Alaska, the Last Frontier - Summer 2012 travel blog

where the mountain should be

vintage convoy

old military vehicles

One of the reasons we stopped in Talkeetna was to see Mt. McKinley from afar in the south. Ironically, it's not possible to see it from Denali National Park where it is located without taking a school bus sixty miles down a a gravel road. Foot hills and lower mountains in the chain get in the way. More on that later. But since the clouds and overcast are back and the forecast is for five days of rain, we decided to head north to the national park and see and do what we could on ground level.

As we drove the traffic ahead of us slowed way down and after a few vehicles passed, we found ourselves at the end of the convey of old military vehicles commemorating the 70th anniversary of the building of the Alaska Highway. When we started driving the highway back in June we saw signs advertising this convoy and its route and hoped that our path would cross it somewhere along the way. About 70 jeeps, trucks, ambulances and other rolling warriors dating from World War II to Operation Desert Storm are visiting Alaska this month, accompanied by 30 more support vehicles -- motorhomes, pickups, trailers and motorcycles. They paused at a rest area commemorating Alaska veterans, an appropriate stop, which gave us a chance to move on at a more modern pace after admiring them a bit.

Denali National Park is a hard place to visit, not user friendly. It was begun as an animal refuge; mountain sheep were the endangered animal and it almost feels like the fact that the tallest mountain in North America is also there, was incidental. The mountain makes this park a world class destination and it could easily be swamped with visitors who could love the place to death as has happened with many national parks in the lower 48, or Outside as the locals call it.

So all management decisions have been made with the best interests of the animals in mind. There is one 92 mile road into the park. Visitors can only drive their own vehicles the first fifteen miles. Shuttle buses, which are old rickety school buses, take visitors the rest of the way. Tickets are required for the shuttle bus and must be purchased ahead of time. A trip to the end of the road costs $50 and takes twelve hours round trip. During busy times of the year tickets much be reserved far ahead, but these days at the end of the season, we could get on a bus tomorrow. The last time we took this uncomfortable trip, it was very frustrating. The buses stop when an animal is seen, but the small bus windows are either dusty or muddy depending on the weather and inevitably are on the other side of the bus from where you are sitting. Any animal with any brains never gets anywhere near the road so you are looking at brown specks or white specks or black specks. You can get off the bus to hike and catch another, but if the next bus is full you just have to keep waiting. And there are bears and other wild animals lurking out there. You also have to bring your own food and drink for the trip. There's nowhere to stop and buy something to eat.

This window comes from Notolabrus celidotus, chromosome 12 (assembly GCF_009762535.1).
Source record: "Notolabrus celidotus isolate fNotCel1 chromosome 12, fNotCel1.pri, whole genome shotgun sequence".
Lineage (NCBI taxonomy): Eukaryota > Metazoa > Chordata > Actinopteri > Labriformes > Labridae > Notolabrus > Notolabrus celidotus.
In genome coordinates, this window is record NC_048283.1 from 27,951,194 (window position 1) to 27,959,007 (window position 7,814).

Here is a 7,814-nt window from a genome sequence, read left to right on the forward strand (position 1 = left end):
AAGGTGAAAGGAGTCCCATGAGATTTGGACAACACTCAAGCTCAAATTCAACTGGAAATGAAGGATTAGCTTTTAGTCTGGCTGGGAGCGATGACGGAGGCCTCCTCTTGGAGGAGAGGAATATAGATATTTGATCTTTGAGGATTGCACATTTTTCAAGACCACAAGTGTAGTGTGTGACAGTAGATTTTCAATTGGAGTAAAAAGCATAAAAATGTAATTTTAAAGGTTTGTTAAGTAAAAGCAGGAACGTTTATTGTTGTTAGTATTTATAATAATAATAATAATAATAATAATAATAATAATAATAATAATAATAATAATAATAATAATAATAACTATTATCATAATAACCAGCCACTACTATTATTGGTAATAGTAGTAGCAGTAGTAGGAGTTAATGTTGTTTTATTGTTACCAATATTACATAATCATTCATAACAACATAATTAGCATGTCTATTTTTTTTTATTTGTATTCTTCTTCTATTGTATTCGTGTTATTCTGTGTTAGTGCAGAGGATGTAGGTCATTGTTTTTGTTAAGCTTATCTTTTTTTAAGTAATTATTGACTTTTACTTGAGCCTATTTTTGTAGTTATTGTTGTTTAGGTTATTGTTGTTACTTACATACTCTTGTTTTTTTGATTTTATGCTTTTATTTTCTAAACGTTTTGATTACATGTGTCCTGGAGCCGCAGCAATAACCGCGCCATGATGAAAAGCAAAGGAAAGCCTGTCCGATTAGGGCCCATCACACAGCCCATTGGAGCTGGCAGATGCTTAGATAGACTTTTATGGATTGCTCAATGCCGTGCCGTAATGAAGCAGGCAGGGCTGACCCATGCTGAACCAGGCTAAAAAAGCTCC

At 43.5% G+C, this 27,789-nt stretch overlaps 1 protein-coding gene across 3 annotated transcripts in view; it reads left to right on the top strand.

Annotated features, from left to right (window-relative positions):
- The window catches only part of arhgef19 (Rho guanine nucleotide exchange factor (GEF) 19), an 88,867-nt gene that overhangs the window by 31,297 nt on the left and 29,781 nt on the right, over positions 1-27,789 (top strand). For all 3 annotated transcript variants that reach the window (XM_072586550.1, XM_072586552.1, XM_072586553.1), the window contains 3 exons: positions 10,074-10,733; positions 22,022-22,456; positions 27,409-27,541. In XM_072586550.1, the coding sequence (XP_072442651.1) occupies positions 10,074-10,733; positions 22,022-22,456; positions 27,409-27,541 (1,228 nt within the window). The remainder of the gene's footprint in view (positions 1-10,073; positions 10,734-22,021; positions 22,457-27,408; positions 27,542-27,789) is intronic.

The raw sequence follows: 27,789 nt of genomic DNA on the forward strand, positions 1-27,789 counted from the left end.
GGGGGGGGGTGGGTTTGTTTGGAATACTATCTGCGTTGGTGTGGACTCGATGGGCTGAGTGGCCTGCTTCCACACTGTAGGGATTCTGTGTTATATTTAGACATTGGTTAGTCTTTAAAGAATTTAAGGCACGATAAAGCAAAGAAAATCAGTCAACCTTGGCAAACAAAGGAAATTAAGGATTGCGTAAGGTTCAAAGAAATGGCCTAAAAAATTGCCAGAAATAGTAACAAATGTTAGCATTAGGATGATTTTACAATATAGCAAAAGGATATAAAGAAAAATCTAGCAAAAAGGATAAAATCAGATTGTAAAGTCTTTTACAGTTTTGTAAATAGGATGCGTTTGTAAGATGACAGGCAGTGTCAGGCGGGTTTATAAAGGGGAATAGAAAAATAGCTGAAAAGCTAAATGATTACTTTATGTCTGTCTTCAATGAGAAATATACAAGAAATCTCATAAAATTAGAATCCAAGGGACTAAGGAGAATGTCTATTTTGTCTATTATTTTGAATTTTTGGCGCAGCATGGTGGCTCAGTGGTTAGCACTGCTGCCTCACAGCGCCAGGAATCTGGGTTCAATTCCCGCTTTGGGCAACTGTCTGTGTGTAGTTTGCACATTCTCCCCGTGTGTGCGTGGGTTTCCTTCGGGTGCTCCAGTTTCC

We stood in line behind long lines of people, many of whom did not speak English very well, and listened to the park rangers try to explain these limitations to the park visitors from foreign lands. The line did not move fast. We thought about taking a ranger lead hike tomorrow. We weren't allowed to sign up without bringing in our footwear for inspection as to appropriateness. So we would have to go back to the campground, get our hiking boots, and stand in line again. It feels like park staff is doing everything within its power to keep people out. We'll see about that.

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